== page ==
Many of us—whether it’s due to a sick kid or a snow day—sometimes have the opportunity to work from home, but the key to long-term success is being able to get your work done day after day, no matter what life throws at you.

Do you work from home? Have any tips to share on how you do it successfully?

MaryBeth Matzek is a freelance writer and editor based in Appleton, Wisconsin. Follow her on Twitter at @1bizzywriter or check out her blog at


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  2. Gina Sanders Larsen

    The best part about writing from home for the past 12 years has been the flexibility when I come up against a crisis of motivation. Walk the dog, take a shower, talk to my elderly neighbor, do power squats in my living room, brew a shot of espresso, or even take a 15-minute nap. I feel extra fortunate to be in a situation to make things work in ways that wouldn’t be possible in an office setting. All the choices I mentioned above are not distractions for me. They are tools for good writing. Then I get back at it.

  3. Ron Bohning

    I like working from home too and find it much easier living in a very rural area. I work as a health insurance agent, SEO accounts manager and affiliate marketer. It has all been very rewarding and I find it unfortunate that Yahoo’s CEO thinks everyone needs to be at the office. Mashable has a few interesting articles to go along with your nicely written article here.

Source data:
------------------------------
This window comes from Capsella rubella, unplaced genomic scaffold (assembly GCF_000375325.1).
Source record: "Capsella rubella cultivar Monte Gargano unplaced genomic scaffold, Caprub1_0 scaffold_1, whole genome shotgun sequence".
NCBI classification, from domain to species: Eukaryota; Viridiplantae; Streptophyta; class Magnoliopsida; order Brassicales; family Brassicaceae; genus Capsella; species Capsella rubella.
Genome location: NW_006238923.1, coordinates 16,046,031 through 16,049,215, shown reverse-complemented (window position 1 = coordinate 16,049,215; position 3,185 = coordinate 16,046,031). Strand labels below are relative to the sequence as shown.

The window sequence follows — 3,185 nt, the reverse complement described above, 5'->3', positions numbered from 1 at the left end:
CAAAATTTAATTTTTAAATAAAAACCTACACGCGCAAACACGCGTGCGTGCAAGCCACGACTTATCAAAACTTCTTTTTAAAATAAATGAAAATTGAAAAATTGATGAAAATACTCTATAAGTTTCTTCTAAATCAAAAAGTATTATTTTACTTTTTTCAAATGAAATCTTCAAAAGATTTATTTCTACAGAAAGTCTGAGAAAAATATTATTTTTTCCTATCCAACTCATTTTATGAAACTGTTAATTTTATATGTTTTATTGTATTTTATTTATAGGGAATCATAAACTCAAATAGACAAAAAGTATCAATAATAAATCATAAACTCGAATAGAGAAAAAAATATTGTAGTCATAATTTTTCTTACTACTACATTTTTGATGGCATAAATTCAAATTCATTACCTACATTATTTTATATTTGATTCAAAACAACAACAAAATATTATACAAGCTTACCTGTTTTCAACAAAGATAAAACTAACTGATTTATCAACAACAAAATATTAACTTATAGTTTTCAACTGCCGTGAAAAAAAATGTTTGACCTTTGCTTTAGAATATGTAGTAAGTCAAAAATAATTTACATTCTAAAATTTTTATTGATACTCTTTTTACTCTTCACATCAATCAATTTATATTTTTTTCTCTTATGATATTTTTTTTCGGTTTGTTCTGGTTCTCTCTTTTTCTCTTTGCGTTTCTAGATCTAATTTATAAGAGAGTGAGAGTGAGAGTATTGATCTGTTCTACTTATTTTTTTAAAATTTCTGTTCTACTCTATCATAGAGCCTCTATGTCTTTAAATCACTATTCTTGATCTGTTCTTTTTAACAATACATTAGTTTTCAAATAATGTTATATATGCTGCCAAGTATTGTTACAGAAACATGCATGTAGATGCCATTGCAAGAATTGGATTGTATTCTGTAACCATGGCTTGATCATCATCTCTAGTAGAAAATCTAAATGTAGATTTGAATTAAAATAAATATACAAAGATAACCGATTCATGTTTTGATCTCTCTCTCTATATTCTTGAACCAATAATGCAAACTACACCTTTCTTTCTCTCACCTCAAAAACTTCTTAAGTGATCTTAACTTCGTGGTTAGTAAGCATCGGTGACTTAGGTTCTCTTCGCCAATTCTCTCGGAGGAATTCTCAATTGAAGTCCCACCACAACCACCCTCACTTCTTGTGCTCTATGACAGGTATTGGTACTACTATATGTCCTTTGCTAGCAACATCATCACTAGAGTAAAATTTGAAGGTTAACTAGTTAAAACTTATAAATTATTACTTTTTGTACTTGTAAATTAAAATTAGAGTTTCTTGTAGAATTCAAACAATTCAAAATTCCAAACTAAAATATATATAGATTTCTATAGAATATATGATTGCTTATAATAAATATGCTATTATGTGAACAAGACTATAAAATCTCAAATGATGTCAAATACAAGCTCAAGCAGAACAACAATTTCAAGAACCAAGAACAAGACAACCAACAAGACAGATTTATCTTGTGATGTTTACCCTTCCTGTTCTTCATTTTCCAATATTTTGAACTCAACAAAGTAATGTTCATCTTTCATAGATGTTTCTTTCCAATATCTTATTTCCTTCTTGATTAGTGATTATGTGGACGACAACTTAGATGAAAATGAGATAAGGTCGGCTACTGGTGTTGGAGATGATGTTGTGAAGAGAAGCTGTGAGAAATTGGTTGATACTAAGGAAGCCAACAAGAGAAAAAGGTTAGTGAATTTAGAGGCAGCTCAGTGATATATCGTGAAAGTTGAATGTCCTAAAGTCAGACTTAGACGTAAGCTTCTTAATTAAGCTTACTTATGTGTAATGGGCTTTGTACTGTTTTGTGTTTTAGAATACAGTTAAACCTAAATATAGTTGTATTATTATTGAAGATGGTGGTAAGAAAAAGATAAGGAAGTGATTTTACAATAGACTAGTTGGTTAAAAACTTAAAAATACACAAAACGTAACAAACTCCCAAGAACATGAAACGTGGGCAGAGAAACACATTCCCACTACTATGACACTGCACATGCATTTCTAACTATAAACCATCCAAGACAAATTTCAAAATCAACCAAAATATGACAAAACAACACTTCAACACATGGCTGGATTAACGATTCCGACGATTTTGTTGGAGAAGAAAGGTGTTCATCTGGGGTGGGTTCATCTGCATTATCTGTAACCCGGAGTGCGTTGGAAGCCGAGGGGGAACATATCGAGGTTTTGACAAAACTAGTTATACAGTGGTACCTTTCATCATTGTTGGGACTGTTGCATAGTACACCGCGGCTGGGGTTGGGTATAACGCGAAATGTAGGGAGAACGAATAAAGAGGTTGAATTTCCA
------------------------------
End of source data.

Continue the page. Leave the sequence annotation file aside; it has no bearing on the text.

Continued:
4. junger

    I’ve been working from a home office for over 5 years now, and it definitely takes some getting used to.

    You have to be prepared to have a life outside of work and outside of your house (to not go crazy) and have to be organized enough to do a punchlist everyday with the things you need to get done.

    Some people would go crazy doing it … I enjoy not having the commute 🙂

  5. DorothyDavis

    I’ve been studying and attending school from home for more than seven years. By now its no wonder that my family accuses me of having selective hearing and vision. I don’t find it hard to block out conversations that don’t promote what I’m currently working on. I find it easy to motivate myself by throwing myself into my projects and taking pride in a finished product. On many occasions I prefer working from home than work the office because my phone rarely ever rings and my door never gets a knock due to my nearly non-existent social life at home. Having said that I can get twice the amount of desk work done at home than I can the office. This is mostly because my family has grown accustomed to granting me the seclusion I need to meet my goals; academic or professional.

  6. Quincy

    For a list of 30 REAL Work from Home JOBS (with address, phone, website, pay) that have been personally researched and vetted by me, check out my website at

  7. Katie Malone

    I found a great company that focuses on green living and being able earn an income staying home with your kids. Take a look at

  8. Sebastian Daniels

    I think the most important one is being able to work alone for long hours. If you are the type of person to get lonely very easily then fuhgeddaboutit! I am a writer and know what it is like to close yourself off for hours on end. IT takes a special time of personality to do it. It is hard on me because I do thrive on interacting with others, but is manageable. The other ones aren’t an issue.